Lack of coverage areas
In some databases, coverage areas are not used at all and I&R specialist may simply do their geographic filtering by the city or county in which the resources are physically located. Or they may do no geographic filtering because their service area is small, or perhaps most entities in their database all cover nearly all of their call center’s overall service area.
In these cases, we can have iCarol automatically create default coverage areas upon importation (based on the record’s home city or county) so that people using the resource database who are used to being able to use a coverage area in their own database, can still do so in the ones they are “visiting”.
Many times, neighboring I&R centers will have the some of the same entities in their respective resource databases, especially if the service providers serve both areas. It would be highly unlikely for those resource records in both databases to match exactly. So during the import process we can work with you to develop your criteria for identifying duplicates and either de-duplicating them automatically, flagging them for you to deal with manually, or a combination of both. In some cases however, 2-1- 1 centers may want to keep records in their own “local” database for easy access, and we’ll defer to your preferences for those cases.
The opportunity to have these statewide / provincewide / nationwide resources managed once, in one database, rather than many separate times in each database, presents excellent time-saving and data consistency benefits. Who should maintain them and in which database(s) should they reside? Technically we can pursue whatever course you would like, ranging from continuing to keep them in each center’s own resource database, to creating a separate “statewide resources” database into which they will reside. We can then make them automatically included whenever you’re searching in any of the local databases, and also editable by any authorized user from within their own iCarol system. If we choose this latter approach, we’d need your assistance in identifying the statewide resources (although they could be easy to find if they have a statewide coverage area already).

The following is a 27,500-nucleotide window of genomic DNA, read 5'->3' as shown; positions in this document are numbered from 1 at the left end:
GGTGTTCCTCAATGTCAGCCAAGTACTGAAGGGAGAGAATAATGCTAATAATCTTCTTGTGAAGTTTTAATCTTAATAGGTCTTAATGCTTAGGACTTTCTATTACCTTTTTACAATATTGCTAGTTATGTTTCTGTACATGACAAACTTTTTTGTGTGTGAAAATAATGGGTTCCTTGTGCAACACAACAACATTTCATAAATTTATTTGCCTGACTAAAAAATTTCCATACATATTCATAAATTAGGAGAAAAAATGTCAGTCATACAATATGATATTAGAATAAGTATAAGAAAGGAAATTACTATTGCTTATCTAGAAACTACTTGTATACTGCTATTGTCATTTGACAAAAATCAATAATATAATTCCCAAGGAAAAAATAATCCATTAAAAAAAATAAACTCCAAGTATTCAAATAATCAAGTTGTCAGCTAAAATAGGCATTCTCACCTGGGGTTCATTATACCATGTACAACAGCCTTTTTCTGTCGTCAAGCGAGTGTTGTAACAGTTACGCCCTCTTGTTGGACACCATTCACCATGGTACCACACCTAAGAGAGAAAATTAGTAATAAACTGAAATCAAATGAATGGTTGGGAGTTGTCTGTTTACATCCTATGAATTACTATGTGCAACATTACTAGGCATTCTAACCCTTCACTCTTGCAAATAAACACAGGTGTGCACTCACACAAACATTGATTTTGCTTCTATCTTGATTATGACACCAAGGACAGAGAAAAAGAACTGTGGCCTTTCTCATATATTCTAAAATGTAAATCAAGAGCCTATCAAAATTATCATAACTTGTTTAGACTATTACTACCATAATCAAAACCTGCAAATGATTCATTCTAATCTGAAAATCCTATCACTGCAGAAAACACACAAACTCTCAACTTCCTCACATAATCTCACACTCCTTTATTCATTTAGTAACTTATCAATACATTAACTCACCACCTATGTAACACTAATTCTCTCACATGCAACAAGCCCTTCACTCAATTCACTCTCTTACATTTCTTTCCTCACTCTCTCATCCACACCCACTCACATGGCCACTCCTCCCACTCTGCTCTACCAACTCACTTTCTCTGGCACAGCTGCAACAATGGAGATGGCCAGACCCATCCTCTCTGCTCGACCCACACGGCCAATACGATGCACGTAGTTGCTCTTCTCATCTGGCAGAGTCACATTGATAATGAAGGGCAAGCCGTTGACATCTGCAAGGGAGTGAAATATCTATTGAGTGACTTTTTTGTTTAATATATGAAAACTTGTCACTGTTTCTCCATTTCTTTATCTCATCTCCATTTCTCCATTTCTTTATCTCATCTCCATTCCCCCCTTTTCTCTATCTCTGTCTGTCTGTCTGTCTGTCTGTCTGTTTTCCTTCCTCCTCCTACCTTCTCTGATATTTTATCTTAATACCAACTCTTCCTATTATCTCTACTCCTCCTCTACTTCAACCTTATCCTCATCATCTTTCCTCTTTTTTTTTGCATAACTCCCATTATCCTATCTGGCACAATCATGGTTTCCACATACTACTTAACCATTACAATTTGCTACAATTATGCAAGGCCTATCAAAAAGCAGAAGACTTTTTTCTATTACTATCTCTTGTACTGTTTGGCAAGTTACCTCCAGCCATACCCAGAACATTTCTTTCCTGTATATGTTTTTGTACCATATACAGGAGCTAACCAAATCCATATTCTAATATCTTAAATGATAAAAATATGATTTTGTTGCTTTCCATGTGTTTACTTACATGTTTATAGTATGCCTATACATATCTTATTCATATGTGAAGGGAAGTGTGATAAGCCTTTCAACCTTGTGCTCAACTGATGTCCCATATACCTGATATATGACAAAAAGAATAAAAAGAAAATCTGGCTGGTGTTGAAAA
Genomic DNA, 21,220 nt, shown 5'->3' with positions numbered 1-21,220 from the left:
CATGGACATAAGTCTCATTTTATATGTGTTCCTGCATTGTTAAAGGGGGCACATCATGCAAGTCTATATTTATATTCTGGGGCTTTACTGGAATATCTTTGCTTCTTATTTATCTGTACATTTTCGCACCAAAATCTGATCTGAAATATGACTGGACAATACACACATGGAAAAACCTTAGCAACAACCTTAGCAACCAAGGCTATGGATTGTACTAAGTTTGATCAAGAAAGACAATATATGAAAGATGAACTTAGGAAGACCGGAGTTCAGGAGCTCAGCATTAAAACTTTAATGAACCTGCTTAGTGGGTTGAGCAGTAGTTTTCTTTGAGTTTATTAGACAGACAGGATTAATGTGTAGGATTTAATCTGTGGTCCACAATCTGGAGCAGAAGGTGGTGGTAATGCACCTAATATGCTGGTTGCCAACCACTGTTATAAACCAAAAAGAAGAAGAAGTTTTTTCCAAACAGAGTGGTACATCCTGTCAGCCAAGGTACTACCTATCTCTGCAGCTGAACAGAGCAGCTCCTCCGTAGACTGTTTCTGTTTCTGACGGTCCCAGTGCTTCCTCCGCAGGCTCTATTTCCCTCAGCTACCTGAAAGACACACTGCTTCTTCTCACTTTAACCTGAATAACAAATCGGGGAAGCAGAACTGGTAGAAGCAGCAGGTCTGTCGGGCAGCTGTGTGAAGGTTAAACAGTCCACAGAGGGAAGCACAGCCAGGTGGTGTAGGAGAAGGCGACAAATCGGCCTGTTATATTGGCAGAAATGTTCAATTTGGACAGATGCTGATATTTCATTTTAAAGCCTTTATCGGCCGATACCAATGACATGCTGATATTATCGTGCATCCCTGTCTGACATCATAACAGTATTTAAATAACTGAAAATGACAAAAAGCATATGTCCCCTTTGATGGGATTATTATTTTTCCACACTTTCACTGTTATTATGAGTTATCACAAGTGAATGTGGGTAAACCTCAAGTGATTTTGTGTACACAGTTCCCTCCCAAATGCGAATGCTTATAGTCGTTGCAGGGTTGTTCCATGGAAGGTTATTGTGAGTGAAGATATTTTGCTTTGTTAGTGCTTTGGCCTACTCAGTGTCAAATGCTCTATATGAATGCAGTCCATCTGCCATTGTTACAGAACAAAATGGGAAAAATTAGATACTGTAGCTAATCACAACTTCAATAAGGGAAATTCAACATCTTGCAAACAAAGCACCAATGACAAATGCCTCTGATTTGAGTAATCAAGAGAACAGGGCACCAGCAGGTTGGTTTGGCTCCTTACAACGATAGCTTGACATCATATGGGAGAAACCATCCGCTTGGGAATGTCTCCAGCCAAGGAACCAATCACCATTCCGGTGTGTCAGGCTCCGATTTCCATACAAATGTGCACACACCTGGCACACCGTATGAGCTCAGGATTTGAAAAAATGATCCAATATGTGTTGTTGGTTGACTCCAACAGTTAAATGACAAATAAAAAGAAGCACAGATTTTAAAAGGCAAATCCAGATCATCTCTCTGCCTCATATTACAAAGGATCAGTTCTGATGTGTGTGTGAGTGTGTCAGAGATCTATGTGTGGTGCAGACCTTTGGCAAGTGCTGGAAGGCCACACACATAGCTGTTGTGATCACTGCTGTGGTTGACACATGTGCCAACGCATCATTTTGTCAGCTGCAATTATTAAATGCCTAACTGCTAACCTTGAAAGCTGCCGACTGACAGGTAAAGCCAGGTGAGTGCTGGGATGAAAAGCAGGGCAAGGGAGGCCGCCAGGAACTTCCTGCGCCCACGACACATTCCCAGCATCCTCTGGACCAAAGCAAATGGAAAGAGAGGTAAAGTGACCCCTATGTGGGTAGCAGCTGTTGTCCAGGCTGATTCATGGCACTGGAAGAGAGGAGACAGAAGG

Some 2-1-1 centers may have developed style guides on terminology and appearance of fields in their resource database. As a small example, should phone numbers be formatted like 415-555-1212 or (415) 555-1212 ? Hours of operation –
should they be in 12-hour or 24 hour format? And so on. If you have (or want to develop) a style guide and have that applied during the import process, we’d be happy to do so for you.
Problems/Needs and Unmet Needs
Across our client base, we’ve encountered quite a range of how Needs are identified and collected. This ranges from centers using the 2-1-1 Taxonomy itself to express needs, to their own custom (and sometimes hierarchical) list, as well as a combination of both (to cover Needs not in the taxonomy, like a business or administrative type of call).
We are increasingly seeing centers standardize on using the 2-1-1 Taxonomy as the primary method for need identification, and only sparingly have additional custom needs for those small non-Taxonomy cases. The approach seems to work well, so we recommend it to you. In addition, using the Taxonomy allows you to roll-up your aggregate needs for the annual AIRS “Big Count”. Regardless of the approach you choose to take, consistency in this area across the state would result in much better aggregate reporting.
The list of reasons why a need might be unmet can also be customized, and we do see variation amongst our client base. We recommend trying to standardize this list too, so you can have consistent reporting on reasons for unmet needs.
Other Data Collection elements
If you would like even more robust statewide aggregate reporting, we also recommend developing a common data collection schema for calls. Demographic fields like caller age, gender, ethnicity.
Our best example of such a harmonized schema is the result of a multi-month project conducted by the Distress Centres of Ontario, where extensive time was taken to consider a wide range of data collection fields. We have permission to share that with clients, and have other examples as well.
In addition, we’d be happy to share what other clients in our system are using, as well as work with you to harmonize what is collected across your centers into your own statewide schema.
Even if you do develop a common schema, note that each call center is free to go beyond it by customizing their own iCarol system to collect additional information they need.
Also, we have ways of “mapping” fields collected in different systems together for data aggregation purposes, so that the fields don’t have to be exactly the same but can still be combined for aggregate reporting.
While there may be additional areas to consider, we hope this gives you a good start in thinking about the how to approach the importation of resources for your project. We at iCarol are your collaborative partner in this process and want to work with you to achieve the best possible outcome.
Last updated September 29, 2011 Neil McKechnie, Director of Services neil@iCarol.com